How do you test the improper integral #int x^(2/3)dx# from #[1,1]# and evaluate if possible?
The answer is
The improper integral is
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To test the improper integral ( \int_{1}^{1} x^{2/3} , dx ) and evaluate it, follow these steps:
 Identify if there are any discontinuities or singularities within the interval of integration.
 Determine if the function ( x^{2/3} ) is integrable over the interval [1, 1].
 If there are discontinuities or singularities, split the integral into multiple parts around those points.
 Integrate each part separately, and then evaluate the limit as the discontinuity approaches the endpoint of the interval.
Given the function ( f(x) = x^{2/3} ), it has a singularity at ( x = 0 ). Therefore, the interval [1, 1] includes this singularity.
To evaluate the integral, split it into two parts:
 ( \int_{1}^{0} x^{2/3} , dx )
 ( \int_{0}^{1} x^{2/3} , dx )
For each part:
[ \int x^{2/3} , dx = \frac{3x^{1/3}}{1/3} + C = 3x^{1/3} + C ]
Now, evaluate each part separately:

For ( \int_{1}^{0} x^{2/3} , dx ): [ = [3x^{1/3}]_{1}^{0} ] [ = 3(0)^{1/3}  3(1)^{1/3} ] [ = 3  0 ] [ = 3 ]

For ( \int_{0}^{1} x^{2/3} , dx ): [ = [3x^{1/3}]_{0}^{1} ] [ = 3(1)^{1/3}  3(0)^{1/3} ] [ = 3  0 ] [ = 3 ]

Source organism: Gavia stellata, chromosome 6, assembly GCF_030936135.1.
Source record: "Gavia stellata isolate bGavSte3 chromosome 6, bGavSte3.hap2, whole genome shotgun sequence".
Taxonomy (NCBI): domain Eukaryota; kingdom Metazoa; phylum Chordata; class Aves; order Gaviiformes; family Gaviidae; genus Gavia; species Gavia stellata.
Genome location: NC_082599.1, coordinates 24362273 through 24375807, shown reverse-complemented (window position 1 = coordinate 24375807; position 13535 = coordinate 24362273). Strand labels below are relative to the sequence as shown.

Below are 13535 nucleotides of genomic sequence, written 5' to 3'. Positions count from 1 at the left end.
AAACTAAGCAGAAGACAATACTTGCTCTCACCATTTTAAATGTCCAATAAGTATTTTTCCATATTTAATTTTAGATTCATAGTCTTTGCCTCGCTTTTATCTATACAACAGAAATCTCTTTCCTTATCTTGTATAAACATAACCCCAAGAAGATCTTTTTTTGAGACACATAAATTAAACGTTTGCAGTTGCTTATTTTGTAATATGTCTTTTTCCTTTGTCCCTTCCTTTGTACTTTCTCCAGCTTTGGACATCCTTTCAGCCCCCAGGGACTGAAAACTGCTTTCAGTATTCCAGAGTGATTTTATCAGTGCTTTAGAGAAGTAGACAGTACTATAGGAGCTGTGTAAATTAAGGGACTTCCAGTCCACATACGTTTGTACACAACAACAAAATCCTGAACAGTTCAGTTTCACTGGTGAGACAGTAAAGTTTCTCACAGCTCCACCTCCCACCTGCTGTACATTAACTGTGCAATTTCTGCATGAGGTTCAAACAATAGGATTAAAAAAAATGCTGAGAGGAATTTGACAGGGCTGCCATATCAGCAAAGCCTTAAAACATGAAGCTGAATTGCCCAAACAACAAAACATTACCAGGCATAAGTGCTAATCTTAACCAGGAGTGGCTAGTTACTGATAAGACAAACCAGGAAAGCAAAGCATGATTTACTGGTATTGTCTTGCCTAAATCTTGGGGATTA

Combine the results:
[ \int_{1}^{1} x^{2/3} , dx = \int_{1}^{0} x^{2/3} , dx + \int_{0}^{1} x^{2/3} , dx ] [ = 3 + 3 ] [ = 0 ]
Therefore, the value of the improper integral ( \int_{1}^{1} x^{2/3} , dx ) is 0.
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To test the improper integral ( \int_{1}^{1} x^{2/3} , dx ), we first need to check if it converges or diverges. Since the integrand ( x^{2/3} ) has a singularity at ( x = 0 ) within the interval of integration, the integral is improper.
To evaluate this improper integral, we split it into two separate integrals:
[ \int_{1}^{1} x^{2/3} , dx = \lim_{a \to 0^} \int_{1}^{a} x^{2/3} , dx + \lim_{b \to 0^+} \int_{b}^{1} x^{2/3} , dx ]
Then, we integrate each part individually:
[ \lim_{a \to 0^} \int_{1}^{a} x^{2/3} , dx = \lim_{a \to 0^} \left[ \frac{3x^{1/3}}{1/3} \right]{1}^{a} ] [ = \lim{a \to 0^} \left( 3a^{1/3}  3(1)^{1/3} \right) ] [ = 3 \lim_{a \to 0^} a^{1/3} + 3 ]
[ \lim_{b \to 0^+} \int_{b}^{1} x^{2/3} , dx = \lim_{b \to 0^+} \left[ \frac{3x^{1/3}}{1/3} \right]{b}^{1} ] [ = \lim{b \to 0^+} \left( 3  3b^{1/3} \right) ] [ = 3  3 \lim_{b \to 0^+} b^{1/3} ]
Now, let's evaluate the limits:
[ \lim_{a \to 0^} a^{1/3} = 0 ] [ \lim_{b \to 0^+} b^{1/3} = 0 ]
Thus, both limits are finite, and the improper integral converges. We can then sum the two parts:
[ \int_{1}^{1} x^{2/3} , dx = 3 + 3 = 6 ]
So, the value of the improper integral ( \int_{1}^{1} x^{2/3} , dx ) is 6.
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